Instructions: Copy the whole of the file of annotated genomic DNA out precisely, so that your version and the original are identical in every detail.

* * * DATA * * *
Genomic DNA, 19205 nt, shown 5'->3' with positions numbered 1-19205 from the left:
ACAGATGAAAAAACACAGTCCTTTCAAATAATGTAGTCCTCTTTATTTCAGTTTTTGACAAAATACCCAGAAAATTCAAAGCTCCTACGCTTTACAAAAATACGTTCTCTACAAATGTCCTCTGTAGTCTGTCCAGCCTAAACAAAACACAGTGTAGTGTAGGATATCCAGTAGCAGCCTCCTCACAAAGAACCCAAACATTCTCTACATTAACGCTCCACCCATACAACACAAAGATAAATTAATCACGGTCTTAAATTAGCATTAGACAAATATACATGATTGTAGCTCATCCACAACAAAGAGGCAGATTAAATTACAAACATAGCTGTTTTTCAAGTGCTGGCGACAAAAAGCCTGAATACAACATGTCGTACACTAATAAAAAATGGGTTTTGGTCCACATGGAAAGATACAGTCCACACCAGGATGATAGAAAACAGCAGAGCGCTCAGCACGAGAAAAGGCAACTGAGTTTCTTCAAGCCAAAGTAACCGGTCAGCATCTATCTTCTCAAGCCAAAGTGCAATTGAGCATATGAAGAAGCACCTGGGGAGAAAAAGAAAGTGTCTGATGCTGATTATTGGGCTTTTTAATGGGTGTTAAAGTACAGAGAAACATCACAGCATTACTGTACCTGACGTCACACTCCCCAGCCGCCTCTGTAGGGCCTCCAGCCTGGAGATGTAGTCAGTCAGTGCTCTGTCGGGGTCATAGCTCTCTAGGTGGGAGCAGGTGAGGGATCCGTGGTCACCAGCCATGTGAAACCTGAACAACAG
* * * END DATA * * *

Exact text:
Genomic DNA, 19205 nt, shown 5'->3' with positions numbered 1-19205 from the left:
ACAGATGAAAAAACACAGTCCTTTCAAATAATGTAGTCCTCTTTATTTCAGTTTTTGACAAAATACCCAGAAAATTCAAAGCTCCTACGCTTTACAAAAATACGTTCTCTACAAATGTCCTCTGTAGTCTGTCCAGCCTAAACAAAACACAGTGTAGTGTAGGATATCCAGTAGCAGCCTCCTCACAAAGAACCCAAACATTCTCTACATTAACGCTCCACCCATACAACACAAAGATAAATTAATCACGGTCTTAAATTAGCATTAGACAAATATACATGATTGTAGCTCATCCACAACAAAGAGGCAGATTAAATTACAAACATAGCTGTTTTTCAAGTGCTGGCGACAAAAAGCCTGAATACAACATGTCGTACACTAATAAAAAATGGGTTTTGGTCCACATGGAAAGATACAGTCCACACCAGGATGATAGAAAACAGCAGAGCGCTCAGCACGAGAAAAGGCAACTGAGTTTCTTCAAGCCAAAGTAACCGGTCAGCATCTATCTTCTCAAGCCAAAGTGCAATTGAGCATATGAAGAAGCACCTGGGGAGAAAAAGAAAGTGTCTGATGCTGATTATTGGGCTTTTTAATGGGTGTTAAAGTACAGAGAAACATCACAGCATTACTGTACCTGACGTCACACTCCCCAGCCGCCTCTGTAGGGCCTCCAGCCTGGAGATGTAGTCAGTCAGTGCTCTGTCGGGGTCATAGCTCTCTAGGTGGGAGCAGGTGAGGGATCCGTGGTCACCAGCCATGTGAAACCTGAACAACAG